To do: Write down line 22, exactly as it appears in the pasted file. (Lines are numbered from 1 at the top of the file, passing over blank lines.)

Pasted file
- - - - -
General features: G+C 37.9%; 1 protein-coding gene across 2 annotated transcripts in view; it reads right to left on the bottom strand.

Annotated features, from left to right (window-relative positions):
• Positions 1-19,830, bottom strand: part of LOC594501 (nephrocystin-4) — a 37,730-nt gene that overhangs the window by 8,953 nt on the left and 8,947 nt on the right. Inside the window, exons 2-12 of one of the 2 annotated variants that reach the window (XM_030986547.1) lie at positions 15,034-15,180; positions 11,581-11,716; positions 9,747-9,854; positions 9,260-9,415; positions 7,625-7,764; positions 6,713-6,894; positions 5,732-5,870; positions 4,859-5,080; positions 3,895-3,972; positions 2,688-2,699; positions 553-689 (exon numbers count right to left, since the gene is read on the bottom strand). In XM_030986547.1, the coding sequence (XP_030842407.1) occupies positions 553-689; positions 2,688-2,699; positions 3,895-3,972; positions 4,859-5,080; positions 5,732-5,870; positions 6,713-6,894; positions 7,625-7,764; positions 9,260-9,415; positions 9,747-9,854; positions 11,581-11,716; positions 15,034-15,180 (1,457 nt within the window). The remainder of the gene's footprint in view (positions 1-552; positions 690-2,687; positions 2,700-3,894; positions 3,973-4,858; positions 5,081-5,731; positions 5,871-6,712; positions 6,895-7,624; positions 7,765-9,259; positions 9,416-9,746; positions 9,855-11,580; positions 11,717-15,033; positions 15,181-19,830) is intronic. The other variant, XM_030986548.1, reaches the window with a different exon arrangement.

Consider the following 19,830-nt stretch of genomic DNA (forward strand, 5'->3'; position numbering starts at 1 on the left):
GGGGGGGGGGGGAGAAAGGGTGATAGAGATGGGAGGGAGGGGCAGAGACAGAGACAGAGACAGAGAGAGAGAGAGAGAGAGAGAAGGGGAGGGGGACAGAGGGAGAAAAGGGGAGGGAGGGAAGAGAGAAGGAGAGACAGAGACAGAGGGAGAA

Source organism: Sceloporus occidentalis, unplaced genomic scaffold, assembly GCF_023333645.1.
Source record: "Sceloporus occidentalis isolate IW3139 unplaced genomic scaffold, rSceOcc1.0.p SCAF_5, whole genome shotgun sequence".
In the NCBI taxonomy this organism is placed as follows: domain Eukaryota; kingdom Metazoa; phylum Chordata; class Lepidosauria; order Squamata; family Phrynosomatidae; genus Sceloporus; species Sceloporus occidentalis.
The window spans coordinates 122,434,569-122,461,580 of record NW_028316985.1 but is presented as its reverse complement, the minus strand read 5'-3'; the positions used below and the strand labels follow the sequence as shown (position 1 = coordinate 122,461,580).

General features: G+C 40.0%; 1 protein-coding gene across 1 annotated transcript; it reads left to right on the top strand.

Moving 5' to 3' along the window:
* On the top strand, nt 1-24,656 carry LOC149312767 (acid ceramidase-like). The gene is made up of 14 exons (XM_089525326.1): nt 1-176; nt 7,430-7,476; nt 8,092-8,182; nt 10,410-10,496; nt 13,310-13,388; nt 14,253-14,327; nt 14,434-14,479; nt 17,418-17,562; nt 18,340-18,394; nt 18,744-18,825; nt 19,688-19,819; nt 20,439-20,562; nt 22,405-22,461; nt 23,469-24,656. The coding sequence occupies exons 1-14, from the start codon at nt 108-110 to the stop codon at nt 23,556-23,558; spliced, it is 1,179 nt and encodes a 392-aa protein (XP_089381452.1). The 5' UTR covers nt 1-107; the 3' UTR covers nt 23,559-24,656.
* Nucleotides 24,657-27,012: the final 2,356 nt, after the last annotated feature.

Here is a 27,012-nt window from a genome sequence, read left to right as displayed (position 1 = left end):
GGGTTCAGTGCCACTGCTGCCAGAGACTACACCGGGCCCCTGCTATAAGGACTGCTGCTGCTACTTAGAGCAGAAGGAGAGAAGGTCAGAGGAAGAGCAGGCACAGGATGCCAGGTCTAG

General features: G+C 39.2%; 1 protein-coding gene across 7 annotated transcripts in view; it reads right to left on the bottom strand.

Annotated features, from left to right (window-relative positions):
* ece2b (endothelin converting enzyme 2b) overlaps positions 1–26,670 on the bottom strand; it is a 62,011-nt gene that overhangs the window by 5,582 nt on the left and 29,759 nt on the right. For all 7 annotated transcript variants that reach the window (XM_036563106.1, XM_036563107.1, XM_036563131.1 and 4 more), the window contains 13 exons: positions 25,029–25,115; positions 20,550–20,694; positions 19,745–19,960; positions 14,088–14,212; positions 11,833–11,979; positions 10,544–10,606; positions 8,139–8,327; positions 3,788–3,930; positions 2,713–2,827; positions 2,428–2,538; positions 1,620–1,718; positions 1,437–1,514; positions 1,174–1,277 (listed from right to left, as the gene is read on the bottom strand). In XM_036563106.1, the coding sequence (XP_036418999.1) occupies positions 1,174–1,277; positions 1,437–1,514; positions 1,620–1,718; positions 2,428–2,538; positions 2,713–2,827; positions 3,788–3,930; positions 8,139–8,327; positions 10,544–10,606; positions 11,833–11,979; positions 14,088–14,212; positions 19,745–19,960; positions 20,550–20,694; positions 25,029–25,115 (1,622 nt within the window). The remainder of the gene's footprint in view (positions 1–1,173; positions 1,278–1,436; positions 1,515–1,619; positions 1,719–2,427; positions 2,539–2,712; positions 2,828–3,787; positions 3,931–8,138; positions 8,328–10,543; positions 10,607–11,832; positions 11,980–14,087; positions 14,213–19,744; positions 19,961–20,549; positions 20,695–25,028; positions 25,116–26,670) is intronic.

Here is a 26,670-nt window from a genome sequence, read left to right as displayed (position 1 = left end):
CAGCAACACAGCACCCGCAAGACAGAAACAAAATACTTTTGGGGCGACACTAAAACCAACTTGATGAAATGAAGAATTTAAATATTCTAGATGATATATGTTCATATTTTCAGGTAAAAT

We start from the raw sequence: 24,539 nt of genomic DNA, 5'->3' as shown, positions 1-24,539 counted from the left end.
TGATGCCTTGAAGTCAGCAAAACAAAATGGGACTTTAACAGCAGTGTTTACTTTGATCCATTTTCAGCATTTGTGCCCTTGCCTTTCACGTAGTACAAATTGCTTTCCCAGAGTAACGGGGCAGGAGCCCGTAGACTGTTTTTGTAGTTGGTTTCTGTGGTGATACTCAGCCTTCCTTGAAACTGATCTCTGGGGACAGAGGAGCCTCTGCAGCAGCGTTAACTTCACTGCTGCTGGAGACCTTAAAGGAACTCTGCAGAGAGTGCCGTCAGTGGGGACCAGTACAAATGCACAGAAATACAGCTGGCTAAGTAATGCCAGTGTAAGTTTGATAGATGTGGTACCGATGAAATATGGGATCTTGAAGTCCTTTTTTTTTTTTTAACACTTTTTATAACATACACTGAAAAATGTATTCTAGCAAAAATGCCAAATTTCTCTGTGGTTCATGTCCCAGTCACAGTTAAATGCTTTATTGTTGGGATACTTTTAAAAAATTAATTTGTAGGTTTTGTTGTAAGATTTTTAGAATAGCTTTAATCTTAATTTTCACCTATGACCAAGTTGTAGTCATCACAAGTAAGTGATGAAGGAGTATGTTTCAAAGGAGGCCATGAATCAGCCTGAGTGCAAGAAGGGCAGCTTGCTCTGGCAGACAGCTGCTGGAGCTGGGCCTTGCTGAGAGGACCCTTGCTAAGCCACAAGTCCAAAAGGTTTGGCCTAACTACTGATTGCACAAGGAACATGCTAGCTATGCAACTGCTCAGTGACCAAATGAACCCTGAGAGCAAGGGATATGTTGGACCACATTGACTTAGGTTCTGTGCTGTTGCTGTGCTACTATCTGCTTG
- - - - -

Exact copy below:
TGATGCCTTGAAGTCAGCAAAACAAAATGGGACTTTAACAGCAGTGTTTACTTTGATCCATTTTCAGCATTTGTGCCCTTGCCTTTCACGTAGTACAAATTGCTTTCCCAGAGTAACGGGGCAGGAGCCCGTAGACTGTTTTTGTAGTTGGTTTCTGTGGTGATACTCAGCCTTCCTTGAAACTGATCTCTGGGGACAGAGGAGCCTCTGCAGCAGCGTTAACTTCACTGCTGCTGGAGACCTTAAAGGAACTCTGCAGAGAGTGCCGTCAGTGGGGACCAGTACAAATGCACAGAAATACAGCTGGCTAAGTAATGCCAGTGTAAGTTTGATAGATGTGGTACCGATGAAATATGGGATCTTGAAGTCCTTTTTTTTTTTTTAACACTTTTTATAACATACACTGAAAAATGTATTCTAGCAAAAATGCCAAATTTCTCTGTGGTTCATGTCCCAGTCACAGTTAAATGCTTTATTGTTGGGATACTTTTAAAAAATTAATTTGTAGGTTTTGTTGTAAGATTTTTAGAATAGCTTTAATCTTAATTTTCACCTATGACCAAGTTGTAGTCATCACAAGTAAGTGATGAAGGAGTATGTTTCAAAGGAGGCCATGAATCAGCCTGAGTGCAAGAAGGGCAGCTTGCTCTGGCAGACAGCTGCTGGAGCTGGGCCTTGCTGAGAGGACCCTTGCTAAGCCACAAGTCCAAAAGGTTTGGCCTAACTACTGATTGCACAAGGAACATGCTAGCTATGCAACTGCTCAGTGACCAAATGAACCCTGAGAGCAAGGGATATGTTGGACCACATTGACTTAGGTTCTGTGCTGTTGCTGTGCTACTATCTGCTTG